Thursday, February 22, 2007


I’ve been eating quite a lot of sushi recently, ironic given that the general consensus is that London isn’t a great sushi town. Nobu is one of those restaurants that I’ve always meant to go to but never made it. I think I might have thought it was a bit too cool for me. Judging by our table, which was in Siberia, so did the maitre’d.

Nobu Berkeley gathered a lot of press when it opened. There was no booking policy and Chefs Nobu Matsuhisa and Mark Edwards installed a woodfired oven and were offering a much wider menu than in other branches. It took off and I remember reading some really good reviews, especially of the new dishes. Two years on, the no booking policy has been scrapped and reservations are strongly recommended, although they do run a list on the night which we wanted to be on. Which is where things started to go wrong. Emu was running a bit late so I’d asked the Maitre’d to put me on the list, but I was assured that we’d be able to have a table without that because they weren’t that busy. So I tripped off to the very dimly lit bar for a Lillet Blanc and listened to the City boys boasting. Emu duly arrived, we had a drink and went upstairs to our table to be told there would be a wait of at least an hour before we could eat. To cut a long story short, we eventually got a table, next to a Dita Von Teese look alike, but only after Emu told them her life wouldn’t be worth living if we didn’t eat before nine.

Our waiter really pushed the tasting menu but we were happy to go it alone. We started with a sashimi and sushi platter, with sea urchin, salmon eggs, eel, chu-toro, mackerel and bream. There was also some tobiko, which we hadn’t ordered, but which was very, very good. Overall, the quality of the fish was high, but the rice wasn’t quite there for me. Next up was a signature dish, rock shrimp tempura, which is basically KFC popcorn chicken for supermodels. Served with jalapeno, creamy ponzu and another sauce that I can’t quite remember now, it showed a deft hand with the fryer and disappeared fast. Then, after a 25 minute wait, two woodfired dishes; cabbage with black truffles and Gloucester Old Spot belly pork. The cabbage was a disaster; chunks of partially cooked savoy cabbage, burned in a couple spots on the top, allegedly drizzled with truffle oil and served with some dusty black truffles. The old spot was better, rich, unctuous chunks of pork, but it was no more than the sum of its parts. We were a bit bored by now and our ears were hurting from the volume, so we asked for the bill and got ready to leave.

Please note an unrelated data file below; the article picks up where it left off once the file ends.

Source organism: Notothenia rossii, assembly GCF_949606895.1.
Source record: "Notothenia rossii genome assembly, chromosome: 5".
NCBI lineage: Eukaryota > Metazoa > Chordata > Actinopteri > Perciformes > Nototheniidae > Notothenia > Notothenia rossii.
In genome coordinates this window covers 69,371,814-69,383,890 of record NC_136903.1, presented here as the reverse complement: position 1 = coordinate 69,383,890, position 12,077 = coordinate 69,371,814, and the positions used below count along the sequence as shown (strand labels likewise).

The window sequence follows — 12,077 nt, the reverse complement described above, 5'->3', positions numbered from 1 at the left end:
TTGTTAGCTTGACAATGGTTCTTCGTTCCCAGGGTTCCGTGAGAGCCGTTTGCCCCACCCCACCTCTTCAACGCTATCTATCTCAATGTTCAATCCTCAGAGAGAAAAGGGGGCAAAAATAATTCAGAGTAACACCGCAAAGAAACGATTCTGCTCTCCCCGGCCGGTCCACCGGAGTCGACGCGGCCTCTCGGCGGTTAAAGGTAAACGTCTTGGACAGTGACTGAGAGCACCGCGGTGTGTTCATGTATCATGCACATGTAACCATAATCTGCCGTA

Then there was a first for me. A 15% service charge had been automatically added to the bill. 15% I tell you. We asked for it to be taken off and we tipped a more modest 10%, because our waiter was energetic and knowledgeable and very cute.

So, that’s Nobu out of the way. I don’t think I’ll be going back. Cocktails in the Polo bar in the Westbury hotel afterwards were delicious, and their snack selection one of the best I’ve nibbled in London.

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